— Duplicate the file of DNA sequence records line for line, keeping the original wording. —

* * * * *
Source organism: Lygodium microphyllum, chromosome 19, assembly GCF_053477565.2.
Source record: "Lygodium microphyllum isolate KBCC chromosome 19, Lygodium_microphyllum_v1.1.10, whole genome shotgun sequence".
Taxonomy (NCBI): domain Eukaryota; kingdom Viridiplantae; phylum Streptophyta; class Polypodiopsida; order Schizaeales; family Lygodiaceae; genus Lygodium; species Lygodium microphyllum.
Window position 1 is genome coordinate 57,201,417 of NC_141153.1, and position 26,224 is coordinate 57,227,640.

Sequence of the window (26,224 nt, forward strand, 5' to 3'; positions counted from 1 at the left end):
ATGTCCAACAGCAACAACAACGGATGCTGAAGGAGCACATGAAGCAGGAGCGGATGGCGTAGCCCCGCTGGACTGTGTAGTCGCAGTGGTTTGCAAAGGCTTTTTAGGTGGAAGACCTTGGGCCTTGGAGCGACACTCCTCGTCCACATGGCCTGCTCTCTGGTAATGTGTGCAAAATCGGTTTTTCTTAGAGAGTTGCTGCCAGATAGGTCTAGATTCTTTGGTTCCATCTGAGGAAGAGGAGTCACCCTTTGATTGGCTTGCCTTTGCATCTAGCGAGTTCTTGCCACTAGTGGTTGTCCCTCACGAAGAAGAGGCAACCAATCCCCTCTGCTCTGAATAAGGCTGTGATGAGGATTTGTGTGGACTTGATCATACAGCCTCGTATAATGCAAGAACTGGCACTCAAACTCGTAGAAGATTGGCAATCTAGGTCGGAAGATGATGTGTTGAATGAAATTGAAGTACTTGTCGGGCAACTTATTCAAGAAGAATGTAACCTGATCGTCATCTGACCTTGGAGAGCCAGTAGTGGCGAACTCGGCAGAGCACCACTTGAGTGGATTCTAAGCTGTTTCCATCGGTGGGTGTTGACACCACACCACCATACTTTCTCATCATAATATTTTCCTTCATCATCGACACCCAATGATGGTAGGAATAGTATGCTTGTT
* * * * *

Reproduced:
Source organism: Lygodium microphyllum, chromosome 19, assembly GCF_053477565.2.
Source record: "Lygodium microphyllum isolate KBCC chromosome 19, Lygodium_microphyllum_v1.1.10, whole genome shotgun sequence".
Taxonomy (NCBI): domain Eukaryota; kingdom Viridiplantae; phylum Streptophyta; class Polypodiopsida; order Schizaeales; family Lygodiaceae; genus Lygodium; species Lygodium microphyllum.
Window position 1 is genome coordinate 57,201,417 of NC_141153.1, and position 26,224 is coordinate 57,227,640.

Sequence of the window (26,224 nt, forward strand, 5' to 3'; positions counted from 1 at the left end):
ATGTCCAACAGCAACAACAACGGATGCTGAAGGAGCACATGAAGCAGGAGCGGATGGCGTAGCCCCGCTGGACTGTGTAGTCGCAGTGGTTTGCAAAGGCTTTTTAGGTGGAAGACCTTGGGCCTTGGAGCGACACTCCTCGTCCACATGGCCTGCTCTCTGGTAATGTGTGCAAAATCGGTTTTTCTTAGAGAGTTGCTGCCAGATAGGTCTAGATTCTTTGGTTCCATCTGAGGAAGAGGAGTCACCCTTTGATTGGCTTGCCTTTGCATCTAGCGAGTTCTTGCCACTAGTGGTTGTCCCTCACGAAGAAGAGGCAACCAATCCCCTCTGCTCTGAATAAGGCTGTGATGAGGATTTGTGTGGACTTGATCATACAGCCTCGTATAATGCAAGAACTGGCACTCAAACTCGTAGAAGATTGGCAATCTAGGTCGGAAGATGATGTGTTGAATGAAATTGAAGTACTTGTCGGGCAACTTATTCAAGAAGAATGTAACCTGATCGTCATCTGACCTTGGAGAGCCAGTAGTGGCGAACTCGGCAGAGCACCACTTGAGTGGATTCTAAGCTGTTTCCATCGGTGGGTGTTGACACCACACCACCATACTTTCTCATCATAATATTTTCCTTCATCATCGACACCCAATGATGGTAGGAATAGTATGCTTGTT